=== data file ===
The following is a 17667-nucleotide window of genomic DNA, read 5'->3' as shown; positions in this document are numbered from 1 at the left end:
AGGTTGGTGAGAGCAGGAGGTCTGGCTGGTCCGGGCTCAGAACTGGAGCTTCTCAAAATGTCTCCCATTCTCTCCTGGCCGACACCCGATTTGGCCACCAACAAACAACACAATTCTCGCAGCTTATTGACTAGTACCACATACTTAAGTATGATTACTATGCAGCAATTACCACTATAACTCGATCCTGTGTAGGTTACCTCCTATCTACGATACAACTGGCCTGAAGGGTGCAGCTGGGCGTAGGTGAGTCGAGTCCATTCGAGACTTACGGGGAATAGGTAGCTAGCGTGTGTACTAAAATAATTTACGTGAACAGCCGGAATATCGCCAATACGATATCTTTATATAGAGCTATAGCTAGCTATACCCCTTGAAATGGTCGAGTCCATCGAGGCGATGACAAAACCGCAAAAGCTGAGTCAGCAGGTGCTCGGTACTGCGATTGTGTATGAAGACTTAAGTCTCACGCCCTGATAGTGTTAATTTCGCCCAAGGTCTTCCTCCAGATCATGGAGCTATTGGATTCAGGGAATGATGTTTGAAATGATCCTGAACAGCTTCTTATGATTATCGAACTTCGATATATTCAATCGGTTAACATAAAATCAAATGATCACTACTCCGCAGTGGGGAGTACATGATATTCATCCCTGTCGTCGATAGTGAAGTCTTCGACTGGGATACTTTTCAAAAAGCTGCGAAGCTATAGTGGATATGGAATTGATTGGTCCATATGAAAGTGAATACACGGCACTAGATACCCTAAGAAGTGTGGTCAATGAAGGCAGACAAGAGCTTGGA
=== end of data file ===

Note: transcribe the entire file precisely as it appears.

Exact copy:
The following is a 17667-nucleotide window of genomic DNA, read 5'->3' as shown; positions in this document are numbered from 1 at the left end:
AGGTTGGTGAGAGCAGGAGGTCTGGCTGGTCCGGGCTCAGAACTGGAGCTTCTCAAAATGTCTCCCATTCTCTCCTGGCCGACACCCGATTTGGCCACCAACAAACAACACAATTCTCGCAGCTTATTGACTAGTACCACATACTTAAGTATGATTACTATGCAGCAATTACCACTATAACTCGATCCTGTGTAGGTTACCTCCTATCTACGATACAACTGGCCTGAAGGGTGCAGCTGGGCGTAGGTGAGTCGAGTCCATTCGAGACTTACGGGGAATAGGTAGCTAGCGTGTGTACTAAAATAATTTACGTGAACAGCCGGAATATCGCCAATACGATATCTTTATATAGAGCTATAGCTAGCTATACCCCTTGAAATGGTCGAGTCCATCGAGGCGATGACAAAACCGCAAAAGCTGAGTCAGCAGGTGCTCGGTACTGCGATTGTGTATGAAGACTTAAGTCTCACGCCCTGATAGTGTTAATTTCGCCCAAGGTCTTCCTCCAGATCATGGAGCTATTGGATTCAGGGAATGATGTTTGAAATGATCCTGAACAGCTTCTTATGATTATCGAACTTCGATATATTCAATCGGTTAACATAAAATCAAATGATCACTACTCCGCAGTGGGGAGTACATGATATTCATCCCTGTCGTCGATAGTGAAGTCTTCGACTGGGATACTTTTCAAAAAGCTGCGAAGCTATAGTGGATATGGAATTGATTGGTCCATATGAAAGTGAATACACGGCACTAGATACCCTAAGAAGTGTGGTCAATGAAGGCAGACAAGAGCTTGGA